Romance Fiction posted October 8, 2014 Chapters: -Prologue- 1... 


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Closing in on the final chapter

A chapter in the book Enchanted Balcony

Enchanted Balcony Part VI

by Loren (7)


Closing words from the last chapter:
My Lady gave another nod of her head as she watched James lift Camille up into the wagon. Her master then came around and stroked her muzzle and bent to remove her hobbles. She nodded again as he swung up into the driver's seat next to Camille.

Chapter VI



"Wait!" Camille suddenly called out.

"What?" James asked, pulling My Lady to an easy halt.

"My grandfather, there." She pointed to a lone figure just coming into sight under the yellow light of a lamp post. "Grandfather, it's me, Camille," she waved excitedly. "Up here in the wagon."

The man walked up to her, smiling. "Camille, what a pleasant surprise." He looked at her carriage with some astonishment. "And, in an iceman's wagon no less."

"Oh, Grandfather, it is so good to see you; and I can explain it all. But first," she turned to James, "Grandfather, this is James. James, this is my grandfather, Judge Henderson -- the one who started the garden on the balcony."

"Ah, the enchanted balcony. My pleasure, Sir." James nodded.

"And to you, Sir." Camille's grandfather bowed. "Call me Judge, as that is how I am most often referred to."

"In only the most respectable manner, I'm sure," James replied.

The judge laughed. "One can only hope, my friend; but still a most discerning, diplomatic and welcomed answer. I commend my granddaughter's choice of a companion. "

Camille turned to James. "James, please help me down so that I might greet Grandfather properly."

Moments later Camille was on the ground hugging her grandfather with James standing behind her. Her grandfather's skin was cool against her own as she brushed his cheek with a kiss. "Did you come to see Mother?"

"I did, but first, what is this?" He waved his hand over the ice wagon. "Are things such that now you've become a journeyman?" He winked at her. "Or, is this fine looking chap out to carry you on a moonlight ride in the conveyance of his trade?"

"There is so much I want to tell you." She took his hands and turned to James, her voice giddy. "I even danced tonight and now James is to carry me through the park in his horse-drawn wagon."

The judge nodded his approval toward James while looking Camille up and down, "As you've no gloves, one can only assume your mother does not know of this clandestine adventure you are about to undertake."

"Please don't say anything to Mother."

His mouth curved into a smile and he made a zipping sign over them with his fingers. "My lips are sealed."

She kissed him on the cheek and whispered, "Thank you." She pulled away. "James helped me water the plants on the balcony. From water melted from the ice he carries."

Her grandfather looked at the gold and blue logo announcing the name of James's business. "Brigadoon Ice, I see."

James removed his cap. "Aye, Judge. Ice cakes newly harvested from Brigadoon Lake."

"James said that some even call his ice magical," Camille added.

"He does, does he?" He glanced at James. "You might find it odd, but about fifty years ago, when I had just moved into this apartment, a gentleman, much like yourself, sold ice from a cart bearing the same name -- Brigadoon. He also sold me water to start my garden on the balcony." He paused. "Any chance it might be the same company."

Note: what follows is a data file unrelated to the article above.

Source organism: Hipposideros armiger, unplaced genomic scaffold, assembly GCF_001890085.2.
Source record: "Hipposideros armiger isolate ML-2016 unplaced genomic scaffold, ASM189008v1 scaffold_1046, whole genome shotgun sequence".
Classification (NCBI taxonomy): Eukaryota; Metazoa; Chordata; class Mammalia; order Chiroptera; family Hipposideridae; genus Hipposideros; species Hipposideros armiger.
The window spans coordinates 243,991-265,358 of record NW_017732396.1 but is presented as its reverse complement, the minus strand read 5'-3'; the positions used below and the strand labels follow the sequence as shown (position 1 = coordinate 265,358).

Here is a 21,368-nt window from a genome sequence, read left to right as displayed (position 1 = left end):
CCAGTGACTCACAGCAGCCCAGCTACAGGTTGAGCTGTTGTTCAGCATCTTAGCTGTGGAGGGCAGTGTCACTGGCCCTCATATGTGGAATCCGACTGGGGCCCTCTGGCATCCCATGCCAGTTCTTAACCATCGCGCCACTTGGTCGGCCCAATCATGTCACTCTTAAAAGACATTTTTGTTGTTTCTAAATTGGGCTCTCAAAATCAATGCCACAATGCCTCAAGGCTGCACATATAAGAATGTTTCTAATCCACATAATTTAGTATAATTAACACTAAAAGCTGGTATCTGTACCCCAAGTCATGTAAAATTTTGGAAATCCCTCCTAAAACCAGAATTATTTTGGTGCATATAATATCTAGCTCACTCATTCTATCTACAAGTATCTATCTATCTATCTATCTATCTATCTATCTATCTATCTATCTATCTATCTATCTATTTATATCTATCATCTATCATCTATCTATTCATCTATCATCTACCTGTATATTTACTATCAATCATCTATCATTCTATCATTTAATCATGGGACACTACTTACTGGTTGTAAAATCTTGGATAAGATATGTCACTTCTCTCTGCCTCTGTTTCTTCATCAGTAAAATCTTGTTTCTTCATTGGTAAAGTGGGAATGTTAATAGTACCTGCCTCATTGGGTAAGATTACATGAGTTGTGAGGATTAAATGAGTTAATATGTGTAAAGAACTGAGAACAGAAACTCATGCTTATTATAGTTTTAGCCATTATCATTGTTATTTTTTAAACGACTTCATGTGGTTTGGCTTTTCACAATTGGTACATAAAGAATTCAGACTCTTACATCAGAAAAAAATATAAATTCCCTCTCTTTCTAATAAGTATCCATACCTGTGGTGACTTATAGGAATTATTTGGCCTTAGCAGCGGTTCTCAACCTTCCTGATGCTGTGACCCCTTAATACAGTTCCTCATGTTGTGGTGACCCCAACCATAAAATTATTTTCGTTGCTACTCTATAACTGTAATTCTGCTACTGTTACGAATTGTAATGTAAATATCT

"Aye, Judge, most likely my grandfather, James O'Flannery. I was named after him and he after his grandfather who came here back in 1845 to escape Ireland's potato blight."

The judge nodded. "Remarkable resemblance, you and your grandfather. He was a good man, James; you've every reason to be proud of your legacy." He turned back to Camille. "This will come as a surprise to both of you I'm sure, but James's grandfather even introduced me to your grandmother. A lady customer on his route, who he said was down on her luck and needing a good attorney. She was one of my first cases."

Camille looked over to James, astonishment in her voice. "Did you know?"

"Nay, I di nawh."

Camille turned back to her grandfather. "I ... I don't know what to say, this entire night has been, I don't know, so ... so ..."

"Providential," James helped.

"Yes, providential." She paused, looking at her grandfather. "But then you won of course .... the case I mean?"

"I did, but more than just the case. I also won her heart." He sighed in remembrance and looked up to the apartment, the light from the balcony window illuminating his face. "I can assume your mother ..." He stopped with a look of surprise on his face.

"What is it, Grandfather?"

"Is that a calico cat," he pointed, "there on the railing?"

"Yes, he's a stray; just wandered into the apartment tonight. Made himself right at home, as if he owned the place. Why?"

"Nothing, really. It's just that ... about the same time James's grandfather sold me his ice, a cat just like that -- a stray -- wandered into my apartment. I was courting your grandmother at the time and she took a liking to him, insisting I keep him. She named him Gus, because it was August -- just like it is now."

Camille looked at James. "This is ... is amazing. Do you know what happened to him -- Gus?"

"Well, he continued to live with us after we were married and when your mother came along, she and Gus were inseparable. Never saw such a bonding. Lasted a good eighteen years until your mother went off to college."

"And then what?" Camille pressed.

"We don't really know. Ole Gus just sort of wandered out of our lives like he had wandered in. I've heard cats have a sixth sense about life and he may have sensed he was dying; he was a good twenty years old by then. Possibly, he wanted to die in dignity and spare his family the grief." He shook his head. "Didn't work, however, your mother and grandmother cried for days --they were both inconsolable."

"And you, too, I would guess?" Camille said.